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Miller-Nicholson trade: Minnesota perspective

Minnesota United midfielder Sam Nicholson (12) controls the ball during the game against the Atlanta United at TCF Bank Stadium. Mandatory Credit: Jeffrey Becker-USA TODAY Sports

Earlier this week, the Colorado Rapids and Minnesota United FC announced a trade, as defender Eric Miller and $50,000 in general allocation money were sent to Minnesota in exchange for midfielder Sam Nicholson and an international roster spot. ProSoccerUSA Colorado correspondent Marco Cummings sat down with Minnesota correspondent Kyle Eliason to get the Minnesota perspective on the move.

What does Colorado gain from this trade?

Eliason: I’m curious about why Colorado sought Nicholson, myself. He has played as an inverted left winger for Minnesota, and I’m not struck by an obvious position for him in Hudson’s 3-5-2. Perhaps the best fit for Nicholson would be on the left side of Colorado’s strike partnership, so he can play in his preferred style — cutting in and shooting with his right foot. I suppose it would also be possible to try Nicholson as a natural right wingback, but he is better driving toward goal than he is at taking the ball to the corner. I’ll be watching with interest to see how the Rapids utilize him.

What are some of the negatives or “needs improvement” of Nicholson’s game?

Eliason: Nicholson is confident, has good skill on the ball and is not afraid to run at defenders. He has a good work rate and combines well with his teammates in the attack. His preference for cutting in onto his right foot is rather strong. Opposing defenders have begun showing Nicholson outside, which has neutralized him a bit as of late. He’s not exactly Arjen Robben-good where he couldn’t benefit from varying up his approach and being a little less predictable.

Who do you think won this trade and why?

Eliason: It’s taken Nicholson an offseason to settle in, but he looks much improved from 2017. I think in a vacuum, this is a fairly even trade in terms of talent. Speaking to whether this trade benefits Minnesota or Colorado more, Minnesota just added a starting right back that will help shore up a porous defense and addressed an obvious need. It’s evident Hudson doesn’t see Miller as a good fit for his system, so from Colorado’s end it dealt away a player surplus to its needs. I’m just not sure yet where Nicholson will play for the Rapids, so it’s more difficult to assess the return Colorado got for parting ways with Miller. The Loons also gained a bit of cap space. So I’d give Minnesota the early edge, but the jury is still out.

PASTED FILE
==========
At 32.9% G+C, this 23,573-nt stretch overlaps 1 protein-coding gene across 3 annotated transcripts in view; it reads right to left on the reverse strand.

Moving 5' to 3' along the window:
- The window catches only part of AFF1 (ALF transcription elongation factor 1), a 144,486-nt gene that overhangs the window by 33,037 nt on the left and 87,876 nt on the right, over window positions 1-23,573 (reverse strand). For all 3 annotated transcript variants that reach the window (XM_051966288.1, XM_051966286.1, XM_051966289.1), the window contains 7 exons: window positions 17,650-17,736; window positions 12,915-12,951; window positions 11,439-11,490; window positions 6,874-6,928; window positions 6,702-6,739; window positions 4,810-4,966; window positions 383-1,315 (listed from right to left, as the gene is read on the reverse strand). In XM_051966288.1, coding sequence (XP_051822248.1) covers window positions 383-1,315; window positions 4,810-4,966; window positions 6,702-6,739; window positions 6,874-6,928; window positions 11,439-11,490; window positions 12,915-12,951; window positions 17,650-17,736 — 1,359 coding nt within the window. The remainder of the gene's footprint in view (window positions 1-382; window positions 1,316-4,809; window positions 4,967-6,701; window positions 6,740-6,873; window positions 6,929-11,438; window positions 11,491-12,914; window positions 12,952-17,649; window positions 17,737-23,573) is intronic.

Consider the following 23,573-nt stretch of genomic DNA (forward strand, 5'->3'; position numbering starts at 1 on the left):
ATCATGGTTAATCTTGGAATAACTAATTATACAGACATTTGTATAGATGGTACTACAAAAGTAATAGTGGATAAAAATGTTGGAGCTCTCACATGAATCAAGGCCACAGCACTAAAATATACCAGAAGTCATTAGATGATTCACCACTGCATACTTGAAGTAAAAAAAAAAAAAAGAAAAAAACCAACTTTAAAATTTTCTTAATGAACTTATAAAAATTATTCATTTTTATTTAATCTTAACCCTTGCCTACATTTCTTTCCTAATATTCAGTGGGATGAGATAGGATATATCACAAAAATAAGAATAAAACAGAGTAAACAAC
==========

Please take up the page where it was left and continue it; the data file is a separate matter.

From a public relations standpoint, I think it is a clear win for Minnesota. Miller is a graduate of Woodbury High School, and won Minnesota’s Class 2A Mr. Soccer award back in 2010. He’s also linked to the Kallman family, as Miller has been dating Kassey Kallman for several years — the latter has played defender for Kansas City, Boston and Washington in the WPSL. Also, Loons centerback Brent Kallman, Kassey’s brother, was a teammate of Miller’s at Woodbury High School.

Minnesotans tend to have a lot of state pride, and I expect Loons fans will get behind Miller immediately.

Somewhat related to above, many Rapids fans feel that Minnesota heavily won the Burch/Cronin deal. Is that still the case?

Eliason: I think it is hard to say that Minnesota didn’t get the better of the deal in 2017. Burch and Cronin helped shore up what had been a historically bad defense prior to their arrival. Unfortunately, due to injury, neither have been productive for the Loons in 2018. Cronin has yet to log any minutes in the league and remains out indefinitely as he attempts to recover from a concussion sustained last season. Burch, now 33 years old, hasn’t regained the step he lost after groin surgery in 2017, and has been targeted by opposing defenses when he has played. Were Burch still a starting-caliber left back, the Loons may well have kept Thiesson at right back and not traded for Miller.

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